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Budget Vote a No Go

Things continue to be ugly for Republicans this week. Even after making substantial concessions to moderate Republicans in the House, the leadership was not able to secure enough votes to pass it’s budget proposal and had to scrap the vote last night.

“The product we had for today wasn’t quite where it needs to be yet,” said Representative Roy Blunt of Missouri, the No. 2 Republican, who said backers of the cuts remained a “handful” of votes short.

It was a stunning retreat for a Republican majority that has prided itself on iron discipline and an ability to win even the most difficult floor votes consistently. It was set against Democratic election victories on Tuesday that left Republicans worried about the 2006 midterm contests. It was also a setback for Mr. Blunt, who is filling in as majority leader for Representative Tom DeLay and would be a candidate for the job permanently should Mr. DeLay’s legal problems persist in Texas, where he is under criminal indictment.

The old gray mare, she ain’t what she used to be, eh, Roy?

And the best news out of all of this? Democrats have found their spines again.

In the House, Mr. Blunt and other top Republicans said a main impediment was the unity of the Democrats, who would not provide a single vote for the plan, forcing Republicans to rely on party support for a measure that makes moderates nervous because it contains politically charged cuts in food stamps and health care for the poor.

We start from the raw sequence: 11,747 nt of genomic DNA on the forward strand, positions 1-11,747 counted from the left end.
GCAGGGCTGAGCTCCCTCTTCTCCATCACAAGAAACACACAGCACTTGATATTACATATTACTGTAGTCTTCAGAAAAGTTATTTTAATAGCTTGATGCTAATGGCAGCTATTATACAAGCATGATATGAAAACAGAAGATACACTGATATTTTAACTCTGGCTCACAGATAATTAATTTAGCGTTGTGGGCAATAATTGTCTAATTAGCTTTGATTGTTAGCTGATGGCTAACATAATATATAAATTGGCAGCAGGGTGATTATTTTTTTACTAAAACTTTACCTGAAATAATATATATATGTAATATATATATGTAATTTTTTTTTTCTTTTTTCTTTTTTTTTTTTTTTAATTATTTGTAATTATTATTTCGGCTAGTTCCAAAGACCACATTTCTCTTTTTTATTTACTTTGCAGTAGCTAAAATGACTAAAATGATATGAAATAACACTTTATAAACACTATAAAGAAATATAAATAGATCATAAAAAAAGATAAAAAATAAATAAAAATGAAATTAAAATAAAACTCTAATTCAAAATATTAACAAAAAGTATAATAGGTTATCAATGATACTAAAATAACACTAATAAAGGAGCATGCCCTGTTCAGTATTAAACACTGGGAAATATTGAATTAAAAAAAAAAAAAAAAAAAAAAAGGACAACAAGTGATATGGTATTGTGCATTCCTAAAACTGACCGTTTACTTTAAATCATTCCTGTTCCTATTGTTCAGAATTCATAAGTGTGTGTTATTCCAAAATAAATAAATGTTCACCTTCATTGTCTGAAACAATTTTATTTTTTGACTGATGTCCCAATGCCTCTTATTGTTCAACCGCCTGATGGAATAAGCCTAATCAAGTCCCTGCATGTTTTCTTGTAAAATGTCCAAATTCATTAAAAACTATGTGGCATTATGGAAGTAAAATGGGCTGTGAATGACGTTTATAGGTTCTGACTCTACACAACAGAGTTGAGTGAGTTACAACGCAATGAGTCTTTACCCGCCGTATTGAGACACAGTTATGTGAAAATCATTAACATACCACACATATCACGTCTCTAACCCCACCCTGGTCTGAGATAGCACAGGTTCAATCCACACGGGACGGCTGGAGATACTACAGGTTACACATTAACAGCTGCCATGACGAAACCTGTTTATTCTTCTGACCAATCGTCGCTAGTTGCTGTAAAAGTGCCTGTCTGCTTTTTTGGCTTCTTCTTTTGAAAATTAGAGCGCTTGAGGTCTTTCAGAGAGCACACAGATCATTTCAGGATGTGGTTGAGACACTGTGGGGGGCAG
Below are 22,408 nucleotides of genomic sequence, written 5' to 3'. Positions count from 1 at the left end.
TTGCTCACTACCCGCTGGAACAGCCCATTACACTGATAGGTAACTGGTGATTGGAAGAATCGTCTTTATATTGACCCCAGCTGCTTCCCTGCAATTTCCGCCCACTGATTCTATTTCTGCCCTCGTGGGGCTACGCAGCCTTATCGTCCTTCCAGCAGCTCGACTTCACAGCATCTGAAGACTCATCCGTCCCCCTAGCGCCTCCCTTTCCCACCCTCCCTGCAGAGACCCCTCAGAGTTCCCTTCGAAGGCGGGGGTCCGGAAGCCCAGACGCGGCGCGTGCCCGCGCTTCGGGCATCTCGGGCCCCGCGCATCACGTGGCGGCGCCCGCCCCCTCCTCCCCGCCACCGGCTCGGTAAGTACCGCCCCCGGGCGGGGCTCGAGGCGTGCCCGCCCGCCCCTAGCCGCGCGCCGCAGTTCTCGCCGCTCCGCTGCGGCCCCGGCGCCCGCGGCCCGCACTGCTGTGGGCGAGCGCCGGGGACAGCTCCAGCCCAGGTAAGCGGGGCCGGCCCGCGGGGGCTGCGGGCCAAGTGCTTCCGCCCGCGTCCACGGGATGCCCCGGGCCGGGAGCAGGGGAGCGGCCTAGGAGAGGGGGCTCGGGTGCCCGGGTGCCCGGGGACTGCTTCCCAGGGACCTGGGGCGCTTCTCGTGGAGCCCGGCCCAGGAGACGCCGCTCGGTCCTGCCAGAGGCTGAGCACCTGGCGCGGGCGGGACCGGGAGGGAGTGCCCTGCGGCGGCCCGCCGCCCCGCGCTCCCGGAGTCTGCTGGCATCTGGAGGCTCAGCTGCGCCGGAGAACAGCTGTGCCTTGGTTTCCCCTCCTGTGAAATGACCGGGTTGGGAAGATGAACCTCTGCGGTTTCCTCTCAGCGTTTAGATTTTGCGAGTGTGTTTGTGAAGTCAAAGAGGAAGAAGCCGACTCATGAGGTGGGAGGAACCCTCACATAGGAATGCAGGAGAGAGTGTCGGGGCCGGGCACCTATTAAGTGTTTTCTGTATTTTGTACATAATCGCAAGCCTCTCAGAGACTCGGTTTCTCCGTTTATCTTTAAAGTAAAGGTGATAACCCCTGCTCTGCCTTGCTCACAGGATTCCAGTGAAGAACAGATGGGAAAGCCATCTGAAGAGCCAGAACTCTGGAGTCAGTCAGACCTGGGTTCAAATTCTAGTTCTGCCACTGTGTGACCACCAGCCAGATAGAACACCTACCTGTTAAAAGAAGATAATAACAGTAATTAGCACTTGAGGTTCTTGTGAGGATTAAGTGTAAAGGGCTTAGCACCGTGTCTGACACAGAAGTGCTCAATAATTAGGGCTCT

Democrats said the postponement reflected growing resistance within the Republican Party over its direction on spending and tax issues. Democrats have begun home-state attacks over the budget cuts against Republicans deemed vulnerable.

Please, oh please, let this be the start of something and not just a one shot wonder.

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Christy Hardin Smith

Christy Hardin Smith

Christy is a "recovering" attorney, who earned her undergraduate degree at Smith College, in American Studies and Government, concentrating in American Foreign Policy. She then went on to graduate studies at the University of Pennsylvania in the field of political science and international relations/security studies, before attending law school at the College of Law at West Virginia University, where she was Associate Editor of the Law Review. Christy was a partner in her own firm for several years, where she practiced in a number of areas including criminal defense, child abuse and neglect representation, domestic law, civil litigation, and she was an attorney for a small municipality, before switching hats to become a state prosecutor. Christy has extensive trial experience, and has worked for years both in and out of the court system to improve the lives of at risk children.

Email: reddhedd AT firedoglake DOT com

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